DRC M23 rebels begin moving out of front-line positions
Rebel fighters in eastern Democratic Republic of Congo Say they were moving out of frontline positions in the resource-rich region.
Fighters from the M23 rebels were seen trucking equipment from frontline areas they'd seized beyond the lakeside city of Goma, including a small town called Sake at a junction for a key road south. But there was no major troop pullout seen as of Thursday morning.
From Sake, frontline rebels are expected to withdraw to Goma itself, before the fighting force moves out of the city en masse and heads north.
"We have gathered our troops and will move towards Sake," said M23 Colonel Antoine Manzi, a senior commander of the army mutineers.
The rebels have missed earlier deadlines to withdraw from Goma and its surroundings after last week's lightning push that drew international ire, but claim now to be committed to start a pullout by Friday.
"We will start leaving Goma tomorrow... we cannot leave Goma before we have left the other areas," Manzi told AFP on Thursday, adding that he expected the M23 would hand over control to United Nations peacekeepers there.
Residents have reported seeing dozens of trucks carrying food and ammunition trundling through the lush green and rolling hills on the shores of Lake Kivu towards Goma, pulling back past the wreckage of last week's fighting.
But numbers of actual troops have been low, according to residents working on the road west out of the city, on which rebels would be expected to travel.
"Since yesterday I have seen some soldiers returning -- around 50 -- some in vehicles and some on motorbikes," said chef Marcel Kadede, sitting in a wooden shack where a photograph of DR Congo President Joseph Kabila proudly hung.
Telephone credit seller Riban Amani said three pickup trucks loaded with rebels returning to Goma had passed his roadside stall on Wednesday, but so far on Thursday "there has been nothing."
Uganda's army chief Aronda Nyakairima said earlier this week a deal had been struck with the rebels to pull out of Goma by midday Thursday, although M23 military leader Sultani Makenga said the deadline was Friday.
Under the deal struck in Uganda between rebels and regional military commanders -- who are due to visit Goma on Friday to monitor progress of the promised withdrawal -- a company of 100 gunmen from M23 will stay at Goma's airport.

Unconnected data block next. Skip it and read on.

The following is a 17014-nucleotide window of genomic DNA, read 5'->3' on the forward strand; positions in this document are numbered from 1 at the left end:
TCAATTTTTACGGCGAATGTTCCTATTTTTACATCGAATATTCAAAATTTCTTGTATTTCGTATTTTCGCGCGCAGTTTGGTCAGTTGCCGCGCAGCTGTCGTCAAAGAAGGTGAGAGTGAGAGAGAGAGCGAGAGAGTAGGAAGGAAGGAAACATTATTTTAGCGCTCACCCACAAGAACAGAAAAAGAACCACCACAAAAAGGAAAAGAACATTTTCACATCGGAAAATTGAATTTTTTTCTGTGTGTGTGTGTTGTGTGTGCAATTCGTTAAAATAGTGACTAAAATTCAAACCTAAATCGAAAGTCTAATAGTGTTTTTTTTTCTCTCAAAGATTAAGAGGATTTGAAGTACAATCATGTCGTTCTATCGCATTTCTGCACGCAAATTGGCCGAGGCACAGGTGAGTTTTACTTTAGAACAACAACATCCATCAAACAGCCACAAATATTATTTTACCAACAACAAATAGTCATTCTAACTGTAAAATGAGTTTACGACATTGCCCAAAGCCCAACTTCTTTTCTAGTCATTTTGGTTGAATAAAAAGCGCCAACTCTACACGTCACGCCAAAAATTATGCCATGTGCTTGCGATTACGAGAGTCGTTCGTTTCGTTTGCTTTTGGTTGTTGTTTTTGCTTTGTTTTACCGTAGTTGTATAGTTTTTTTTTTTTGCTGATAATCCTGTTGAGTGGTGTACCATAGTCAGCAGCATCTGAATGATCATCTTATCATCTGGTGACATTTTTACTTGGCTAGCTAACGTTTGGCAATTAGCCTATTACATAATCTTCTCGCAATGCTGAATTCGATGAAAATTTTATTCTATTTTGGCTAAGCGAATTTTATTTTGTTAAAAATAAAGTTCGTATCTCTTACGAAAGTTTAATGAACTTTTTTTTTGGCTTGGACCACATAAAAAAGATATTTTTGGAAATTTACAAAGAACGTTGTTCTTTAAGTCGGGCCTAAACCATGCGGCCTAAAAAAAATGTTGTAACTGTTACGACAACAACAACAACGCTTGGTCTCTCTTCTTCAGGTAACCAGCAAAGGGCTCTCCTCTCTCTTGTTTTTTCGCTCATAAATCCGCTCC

Rebels seized fleeing army gear
Makenga, hit with UN and United States sanctions last month for alleged atrocities including killings, rapes and abductions, reportedly commands some 1,500 fighters, according to a Western military source.
But the rebels are understood to have beefed up their strength with heavy artillery seized when the Congolese army fled, and Makenga has said he will withdraw just 20 kilometres from the city, the main settlement in the flashpoint Kivu region and which abuts both Rwanda and Uganda.
Decades of civil war between multiple militia forces - as well as meddling by regional armies - have ravaged the region, which holds vast mineral wealth, including copper, diamonds, gold and the key mobile phone component coltan.
UN experts have previously accused Rwanda and Uganda - who played active roles in back-to-back conflicts in DR Congo from 1996 to 2003 - of supporting the M23, a charge both countries deny.
A French-drafted resolution at the UN Security Council on Wednesday said it would consider sanctions against more M23 rebel leaders and those "providing external support," though it id not name any specific country.
US Secretary of State Hillary Clinton has also made tough comments on the crisis, calling on the region's leaders to withdraw backing for the rebels.
Civilians, many of whom have had to flee repeated rounds of fighting over several years, are suffering as aid agencies struggle to cope with newly displaced, with some 285,000 people abandoning their homes since the rebels began their uprising in April.
"The humanitarian impact of this conflict in the eastern part of the country is devastating," Clinton said, after talks with African Union chairwoman Nkosazana Dlamini-Zuma.
Rights groups and UN officials have accused the rebels of killing, raping and abducting civilians, and the government has ruled out any peace talks until the M23 quit Goma.
The M23 was founded by former fighters in an ethnic-Tutsi rebel group whose members were integrated into the regular army under a 2009 peace deal which they claim was never fully implemented.